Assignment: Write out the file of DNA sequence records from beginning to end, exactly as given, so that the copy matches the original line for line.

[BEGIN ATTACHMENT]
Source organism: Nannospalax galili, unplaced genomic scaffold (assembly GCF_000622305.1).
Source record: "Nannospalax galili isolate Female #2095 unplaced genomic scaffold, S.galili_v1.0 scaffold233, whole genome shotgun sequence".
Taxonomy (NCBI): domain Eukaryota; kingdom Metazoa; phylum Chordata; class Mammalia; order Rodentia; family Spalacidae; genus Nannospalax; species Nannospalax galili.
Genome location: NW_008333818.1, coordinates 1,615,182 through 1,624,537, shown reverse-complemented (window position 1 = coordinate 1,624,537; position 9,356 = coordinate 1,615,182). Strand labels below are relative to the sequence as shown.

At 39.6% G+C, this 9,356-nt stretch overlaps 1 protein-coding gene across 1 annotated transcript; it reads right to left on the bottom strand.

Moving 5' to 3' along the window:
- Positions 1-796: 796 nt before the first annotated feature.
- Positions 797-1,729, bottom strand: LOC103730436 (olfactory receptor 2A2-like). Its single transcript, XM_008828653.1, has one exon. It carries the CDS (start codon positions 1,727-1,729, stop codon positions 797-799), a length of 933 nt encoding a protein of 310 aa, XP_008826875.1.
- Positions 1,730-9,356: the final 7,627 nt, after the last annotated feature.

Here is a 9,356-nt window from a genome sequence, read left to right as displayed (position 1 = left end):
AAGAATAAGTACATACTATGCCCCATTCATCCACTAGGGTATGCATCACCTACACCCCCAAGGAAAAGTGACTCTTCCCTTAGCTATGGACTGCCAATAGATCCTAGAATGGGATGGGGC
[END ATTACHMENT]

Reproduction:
Source organism: Nannospalax galili, unplaced genomic scaffold (assembly GCF_000622305.1).
Source record: "Nannospalax galili isolate Female #2095 unplaced genomic scaffold, S.galili_v1.0 scaffold233, whole genome shotgun sequence".
Taxonomy (NCBI): domain Eukaryota; kingdom Metazoa; phylum Chordata; class Mammalia; order Rodentia; family Spalacidae; genus Nannospalax; species Nannospalax galili.
Genome location: NW_008333818.1, coordinates 1,615,182 through 1,624,537, shown reverse-complemented (window position 1 = coordinate 1,624,537; position 9,356 = coordinate 1,615,182). Strand labels below are relative to the sequence as shown.

At 39.6% G+C, this 9,356-nt stretch overlaps 1 protein-coding gene across 1 annotated transcript; it reads right to left on the bottom strand.

Moving 5' to 3' along the window:
- Positions 1-796: 796 nt before the first annotated feature.
- Positions 797-1,729, bottom strand: LOC103730436 (olfactory receptor 2A2-like). Its single transcript, XM_008828653.1, has one exon. It carries the CDS (start codon positions 1,727-1,729, stop codon positions 797-799), a length of 933 nt encoding a protein of 310 aa, XP_008826875.1.
- Positions 1,730-9,356: the final 7,627 nt, after the last annotated feature.

Here is a 9,356-nt window from a genome sequence, read left to right as displayed (position 1 = left end):
AAGAATAAGTACATACTATGCCCCATTCATCCACTAGGGTATGCATCACCTACACCCCCAAGGAAAAGTGACTCTTCCCTTAGCTATGGACTGCCAATAGATCCTAGAATGGGATGGGGC